28 Apr
Snack Attack During Dinner Preparations

If you’re looking to live a more greener, organic life, Daphne of A Greener Biener is the girl to emulate. Luckily for us, she took a break from growing tomatoes and making jam to be a guest Mouthy Housewife. She was also a sorority sister of mine so if you’re really nice, we’ll teach you the secret handshake.   – Kelcey


Dear Mouthy Housewives,

If you’ll allow me to start with boasting, let me say I am a very talented home cook. The problems is that I taste test so much of the food as I’m cooking that I’m never hungry by the time the meal is on the table. Not only is it a let down to my taste buds to eat when full, but it’s no friend to my waistline either. I have no idea how all of the Food Network chefs manage to not nibble while cooking. Do you have any advice of how I could stop this bad cooking habit?


Just Too Finger Lickin’ Good

Dear Finger Lickin’,

Hats off to you, girl.   I like a self-possessed woman who can take credit for her strengths.   If you’re telling me that you are a talented home cook, I have no doubt you are indeed tomorrow’s next Top Chef.

The problem here, however, doesn’t seem to be the provision of quality meals for your family. (I’m assuming that some of the food actually makes it to the table for your family? Or are you scarfing down the good stuff and throwing out a bowl of cheerios for them?)

Tasting is an important part of creating in the kitchen.   That being said, you won’t be able to lift that ladle if you insist on snacking your way through the process. You mentioned that the chefs on the Food Network never nibble while they cook. So I think the obvious solution is to hire a neighborhood kid to film you every day while you make dinner (tell her you’ll kick in a couple extra bucks if she also does your hair and make-up). Once the camera is rolling, you’ll be too self-conscious to keep up your snacking habit.

Of course, once you tire of being an imaginary Food Network star, you’ll need a different solution.   Just like we should never enter the supermarket on an empty stomach, perhaps you should not confront the stove in your weakened state.   Does Happy Hour coincide with cooking time at your house? Why not sip a glass of wine while you stir the pot? Or peel an extra carrot while preparing the salads, then munch away.   You’ll feel satisfied and your appetite should still be intact for the dinner table.

Feel free to check the flavor and toss in a little salt, but leave the rest for the table.   This is where the good stuff happens anyway.   Showing your children that you’ve got a handle on how to eat right is the best way to promote healthy eating habits in them.

Trust yourself; we’ve established that you’re a good cook.   So don’t go licking the bowl clean trying to prove it.   Here’s what you do if you can’t get control of that wandering tongue — act like a Queen:   claim paranoia and hire yourself a royal food taster.


Daphne, Guest TMH

12 Responses to “Snack Attack During Dinner Preparations”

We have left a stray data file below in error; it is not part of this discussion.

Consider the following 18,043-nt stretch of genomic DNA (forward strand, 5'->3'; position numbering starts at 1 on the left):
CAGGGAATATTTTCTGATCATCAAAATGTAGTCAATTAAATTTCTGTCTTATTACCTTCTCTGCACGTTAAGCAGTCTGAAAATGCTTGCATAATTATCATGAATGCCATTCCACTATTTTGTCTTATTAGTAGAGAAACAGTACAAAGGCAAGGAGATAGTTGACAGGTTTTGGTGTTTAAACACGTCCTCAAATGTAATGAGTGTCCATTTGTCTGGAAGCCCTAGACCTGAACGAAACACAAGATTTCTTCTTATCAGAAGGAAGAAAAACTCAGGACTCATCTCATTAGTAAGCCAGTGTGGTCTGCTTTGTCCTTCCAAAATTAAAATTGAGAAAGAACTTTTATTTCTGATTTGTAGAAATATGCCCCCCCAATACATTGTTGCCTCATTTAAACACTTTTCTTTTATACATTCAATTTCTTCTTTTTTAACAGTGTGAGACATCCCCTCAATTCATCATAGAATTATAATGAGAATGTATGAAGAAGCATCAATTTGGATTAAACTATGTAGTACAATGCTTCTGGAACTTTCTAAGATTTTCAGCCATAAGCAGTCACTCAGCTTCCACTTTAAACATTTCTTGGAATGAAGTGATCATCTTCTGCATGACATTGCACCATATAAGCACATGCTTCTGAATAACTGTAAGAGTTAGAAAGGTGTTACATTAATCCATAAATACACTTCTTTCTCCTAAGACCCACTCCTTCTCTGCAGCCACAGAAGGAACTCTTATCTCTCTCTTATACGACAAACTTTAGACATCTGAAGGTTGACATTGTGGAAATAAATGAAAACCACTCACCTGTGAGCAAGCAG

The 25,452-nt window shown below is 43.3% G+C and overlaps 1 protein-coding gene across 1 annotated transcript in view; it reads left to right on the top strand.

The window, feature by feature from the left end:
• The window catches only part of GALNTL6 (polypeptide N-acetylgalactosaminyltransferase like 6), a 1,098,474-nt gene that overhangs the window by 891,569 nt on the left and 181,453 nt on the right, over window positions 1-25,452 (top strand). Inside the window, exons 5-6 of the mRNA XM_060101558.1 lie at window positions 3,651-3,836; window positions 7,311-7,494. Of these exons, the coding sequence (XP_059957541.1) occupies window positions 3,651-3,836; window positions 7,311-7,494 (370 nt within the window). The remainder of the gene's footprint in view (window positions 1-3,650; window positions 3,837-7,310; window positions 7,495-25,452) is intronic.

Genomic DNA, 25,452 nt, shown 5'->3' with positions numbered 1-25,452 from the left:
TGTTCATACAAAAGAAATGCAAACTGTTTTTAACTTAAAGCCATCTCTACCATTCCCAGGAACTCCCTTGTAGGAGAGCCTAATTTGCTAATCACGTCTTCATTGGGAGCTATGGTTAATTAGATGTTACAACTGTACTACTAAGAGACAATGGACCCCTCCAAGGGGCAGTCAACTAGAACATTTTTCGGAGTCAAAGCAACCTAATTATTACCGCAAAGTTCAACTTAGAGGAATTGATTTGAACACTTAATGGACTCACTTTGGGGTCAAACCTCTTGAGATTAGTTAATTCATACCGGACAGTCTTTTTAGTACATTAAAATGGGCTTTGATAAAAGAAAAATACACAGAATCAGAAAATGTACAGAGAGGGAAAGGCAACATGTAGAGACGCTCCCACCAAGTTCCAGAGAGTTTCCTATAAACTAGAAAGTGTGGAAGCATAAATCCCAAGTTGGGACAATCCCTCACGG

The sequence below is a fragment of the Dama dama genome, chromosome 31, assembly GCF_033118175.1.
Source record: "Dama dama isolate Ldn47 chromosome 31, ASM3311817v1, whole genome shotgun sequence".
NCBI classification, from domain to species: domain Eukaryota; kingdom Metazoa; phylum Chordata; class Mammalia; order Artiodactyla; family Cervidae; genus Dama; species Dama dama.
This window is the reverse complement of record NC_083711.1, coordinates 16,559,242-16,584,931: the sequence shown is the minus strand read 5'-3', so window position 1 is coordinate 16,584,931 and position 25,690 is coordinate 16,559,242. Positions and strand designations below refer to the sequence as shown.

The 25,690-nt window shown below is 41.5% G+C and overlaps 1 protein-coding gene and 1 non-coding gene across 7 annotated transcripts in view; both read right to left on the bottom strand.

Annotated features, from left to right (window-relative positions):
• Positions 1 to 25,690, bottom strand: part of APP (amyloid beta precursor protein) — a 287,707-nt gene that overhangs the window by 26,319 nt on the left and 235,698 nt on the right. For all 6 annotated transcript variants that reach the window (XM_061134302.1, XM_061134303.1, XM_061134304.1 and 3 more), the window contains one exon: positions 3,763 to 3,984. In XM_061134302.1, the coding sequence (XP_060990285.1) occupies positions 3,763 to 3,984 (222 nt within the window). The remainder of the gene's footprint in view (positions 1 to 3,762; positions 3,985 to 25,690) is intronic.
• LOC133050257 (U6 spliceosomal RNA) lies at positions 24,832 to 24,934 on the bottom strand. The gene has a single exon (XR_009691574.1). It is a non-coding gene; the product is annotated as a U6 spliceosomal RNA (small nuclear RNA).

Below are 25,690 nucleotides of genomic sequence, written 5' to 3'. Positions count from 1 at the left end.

Comment by Formerly Gracie.

“I like a self-possessed woman who can take credit for her strengths.” Ha! You slay me yet again!


Comment by Sophie.

I thought snack attack was when snacks fall on you from the upper cupboard. Happens to me all the time.


Comment by Desperate Dietwives.

I enjoy good cooking too, but I never fell into the tasting habit, and yet my friends all praise my cooking.

I came to realise over the years that smelling is just as good as tasting: by sheer smelling I can tell if there is enough salt in a dish.

Just try to develop this sense of yours: smell an unsalted preparation, then add the salt, stir and smell again: you’ll notice there is a difference.

Once you learn this, you’ll never need to taste again, or at least to taste too often.

During the learning process, there is no need to snack anyway: just 1/4 teaspoon is enough to establish if the dish is savoury enough. If you are really hungry, eat a carrot as suggested: it will require munching but won’t alter your appetite.

Ciao! 🙂


Comment by Megan.

I find that if I drink a 100-cal protein shake as I’m leaving work (aka about an hour or two before dinner) it takes the edge off and I’m not tempted to snack while cooking / calling the pizza place. Good luck!


Comment by Erin at Im Gonna Kill Him.

You lost me at “very talented home cook.” I think I lack talent at anything that happens within the home. Other than changing diapers in the dark.

Chew gum.

Or, you could drink a lot of beer. My husband routinely skips out on my cooking when he’s drinking a lot of beer. Could have something to do with my menu…


Comment by Karen at French Skinny.

I thought everyone did this but I guess not.
On occasion I set up the tripod and film myself for my pretend Food Network Cooking show. Being on camera has taught me a few good lessons.
1. Stop shoveling food down my fat neck.
2. Stop saying “like” every five minutes.
3. My 3 year old should probably not be in the studio screaming “You’re a butt!” in the background.


Comment by Wendi.

I lose my appetite every time I just THINK about my cooking. I wonder if there’s a way I can market that?


Comment by Rachel.

I am a recipe developer and you don’t have to taste the food to know it is good. The smell/look is enough to go on until it is finished. Frankly, tasting as you go is a good way to get food poisoning because until the dish is finished, it often isn’t fully cooked.


Comment by gigi.

I find wine an absolute necessity while cooking. Of course, I end up burning a lot of my stuff.

Heather Reply:

I end up putting the wrong ingredients in.


Comment by GrandeMocha.

I have a similar problem driving home with McDonalds french fries. What is this “cooking” you speak of?


Comment by Mary Ann.

The “wandering tongue” mental image is too much. I’m going to be giggling in the corner for quite a while now.

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